Serving WebP images

Dom Habersack
Dom HabersackApril 15, 2020

If you run a Lighthouse Audit on your website, it’ll probably ask you to “Serve images in next-gen formats”. While most pictures are JPEGs or PNGs, there are more space-efficient formats available. WebP-files are about 25% smaller, with a higher quality than their older counterparts.

Google released WebP in 2010. A decade later, caniuse shows that most current browsers now support the format. Because IE11 and Safari still don’t, we cannot replace all our JPEGs with WebP today. Instead, we can send WebP to browsers that support it, while sending JPEGs to everybody else.

The switch between the formats happens on the server when a browser requests an image. Browsers send an Accept-header with each request. This header tells us what responses that browser can process. If it understands WebP, it tells us through this header. IE11 and Safari do not have WebP in their list of accepted responses.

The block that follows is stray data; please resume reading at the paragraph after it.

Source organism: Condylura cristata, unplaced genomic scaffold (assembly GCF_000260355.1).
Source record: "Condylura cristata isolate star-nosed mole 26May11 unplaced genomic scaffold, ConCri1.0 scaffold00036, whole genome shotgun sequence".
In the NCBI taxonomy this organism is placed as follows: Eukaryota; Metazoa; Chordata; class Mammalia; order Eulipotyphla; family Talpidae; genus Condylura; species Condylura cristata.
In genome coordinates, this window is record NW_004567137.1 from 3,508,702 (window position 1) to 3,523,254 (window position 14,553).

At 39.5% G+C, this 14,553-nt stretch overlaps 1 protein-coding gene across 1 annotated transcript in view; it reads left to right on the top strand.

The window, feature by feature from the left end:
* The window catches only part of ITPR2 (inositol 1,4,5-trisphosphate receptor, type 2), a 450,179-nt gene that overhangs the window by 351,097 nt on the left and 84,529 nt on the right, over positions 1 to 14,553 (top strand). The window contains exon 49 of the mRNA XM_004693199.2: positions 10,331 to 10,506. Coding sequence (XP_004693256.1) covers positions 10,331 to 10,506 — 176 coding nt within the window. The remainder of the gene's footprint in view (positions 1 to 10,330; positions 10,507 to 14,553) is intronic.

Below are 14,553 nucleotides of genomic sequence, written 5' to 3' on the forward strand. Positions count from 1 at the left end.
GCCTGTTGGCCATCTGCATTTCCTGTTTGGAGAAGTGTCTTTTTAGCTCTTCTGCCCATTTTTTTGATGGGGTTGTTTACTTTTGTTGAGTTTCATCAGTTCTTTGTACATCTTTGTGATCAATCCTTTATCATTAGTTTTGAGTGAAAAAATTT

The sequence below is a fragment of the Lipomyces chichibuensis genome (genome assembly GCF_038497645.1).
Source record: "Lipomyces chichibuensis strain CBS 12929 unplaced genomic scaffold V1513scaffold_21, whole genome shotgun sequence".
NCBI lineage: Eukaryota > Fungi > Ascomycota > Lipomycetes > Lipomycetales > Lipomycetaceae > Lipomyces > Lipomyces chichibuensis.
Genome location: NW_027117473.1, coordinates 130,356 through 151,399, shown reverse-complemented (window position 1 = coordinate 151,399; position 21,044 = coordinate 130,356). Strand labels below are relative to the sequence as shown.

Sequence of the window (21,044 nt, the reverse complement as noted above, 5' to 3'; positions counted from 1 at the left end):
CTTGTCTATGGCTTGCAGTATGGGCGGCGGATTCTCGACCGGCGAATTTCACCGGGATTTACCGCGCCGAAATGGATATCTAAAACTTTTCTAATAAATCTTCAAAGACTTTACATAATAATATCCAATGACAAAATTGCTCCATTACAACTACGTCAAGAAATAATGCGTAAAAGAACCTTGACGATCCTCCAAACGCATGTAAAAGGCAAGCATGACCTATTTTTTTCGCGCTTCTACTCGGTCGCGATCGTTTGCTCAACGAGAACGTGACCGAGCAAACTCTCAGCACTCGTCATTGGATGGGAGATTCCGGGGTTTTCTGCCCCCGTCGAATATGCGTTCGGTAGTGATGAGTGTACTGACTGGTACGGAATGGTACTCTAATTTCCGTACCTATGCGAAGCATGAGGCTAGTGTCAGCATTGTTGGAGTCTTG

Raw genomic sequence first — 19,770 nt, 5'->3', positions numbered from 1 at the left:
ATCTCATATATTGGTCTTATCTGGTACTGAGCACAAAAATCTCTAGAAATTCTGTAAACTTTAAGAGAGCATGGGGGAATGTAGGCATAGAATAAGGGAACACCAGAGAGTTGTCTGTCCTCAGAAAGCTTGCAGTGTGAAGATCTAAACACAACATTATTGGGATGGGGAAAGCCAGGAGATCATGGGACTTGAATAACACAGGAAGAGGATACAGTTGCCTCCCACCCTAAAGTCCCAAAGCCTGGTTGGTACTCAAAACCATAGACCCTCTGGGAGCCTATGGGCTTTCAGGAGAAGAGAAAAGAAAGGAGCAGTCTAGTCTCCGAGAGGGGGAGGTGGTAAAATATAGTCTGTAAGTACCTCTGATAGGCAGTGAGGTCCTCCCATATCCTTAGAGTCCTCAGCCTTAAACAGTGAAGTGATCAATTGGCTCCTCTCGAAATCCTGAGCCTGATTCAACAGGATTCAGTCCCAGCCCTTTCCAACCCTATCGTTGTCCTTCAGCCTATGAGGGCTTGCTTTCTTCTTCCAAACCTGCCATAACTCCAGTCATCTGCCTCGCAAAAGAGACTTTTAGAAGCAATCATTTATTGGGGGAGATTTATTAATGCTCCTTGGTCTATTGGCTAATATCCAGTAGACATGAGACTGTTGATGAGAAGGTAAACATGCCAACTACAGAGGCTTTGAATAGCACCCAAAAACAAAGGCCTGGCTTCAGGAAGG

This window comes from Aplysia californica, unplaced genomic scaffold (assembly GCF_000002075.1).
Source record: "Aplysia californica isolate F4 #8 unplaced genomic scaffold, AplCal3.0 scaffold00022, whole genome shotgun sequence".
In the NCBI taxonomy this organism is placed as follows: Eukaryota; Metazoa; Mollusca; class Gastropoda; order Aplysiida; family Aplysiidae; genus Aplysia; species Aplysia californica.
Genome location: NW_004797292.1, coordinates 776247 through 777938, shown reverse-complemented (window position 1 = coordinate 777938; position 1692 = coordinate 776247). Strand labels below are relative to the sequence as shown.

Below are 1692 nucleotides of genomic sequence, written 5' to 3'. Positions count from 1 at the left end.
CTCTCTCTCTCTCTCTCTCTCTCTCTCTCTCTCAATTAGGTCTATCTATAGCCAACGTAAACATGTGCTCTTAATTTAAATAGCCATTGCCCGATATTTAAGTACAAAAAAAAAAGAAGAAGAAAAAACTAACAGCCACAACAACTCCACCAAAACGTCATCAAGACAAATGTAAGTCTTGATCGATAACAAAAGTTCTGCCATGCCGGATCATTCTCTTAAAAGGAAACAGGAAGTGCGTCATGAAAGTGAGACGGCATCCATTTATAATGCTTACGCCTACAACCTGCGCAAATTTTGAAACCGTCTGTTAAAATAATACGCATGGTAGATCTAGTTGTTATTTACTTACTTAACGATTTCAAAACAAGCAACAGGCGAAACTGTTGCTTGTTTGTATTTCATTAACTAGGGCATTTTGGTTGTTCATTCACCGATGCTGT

We can use this header to send the requested picture in the appropriate format. One way to achieve this is by storing two versions of all images. For every cat.jpeg, we keep a cat.jpeg.webp right next to it. If a browser that supports WebP requests cat.jpeg, we send cat.jpeg.webp instead. If it does not support WebP, or cat.jpeg.webp is missing, we send the regular JPEG-version.

The exact setup for this depends on what server you use. This is how you could do it in nginx:

# set `$suffix` to `.webp` if the
# Accept-header contains “webp”
map $http_accept $suffix {
  "~*webp" ".webp";

# if a `.jpeg`-file is requested, try
# `.jpeg${suffix}` instead; if that does
# not exist, return the `.jpeg`-file
location ~* .jpeg$ {
  try_files $uri$suffix $uri $uri/ =404;

Yet again, progressive enhancement enables us to use a new feature today. If a browser does not support it, the previous functionality still works as always. Our visitors won’t even know the difference.

– Dom

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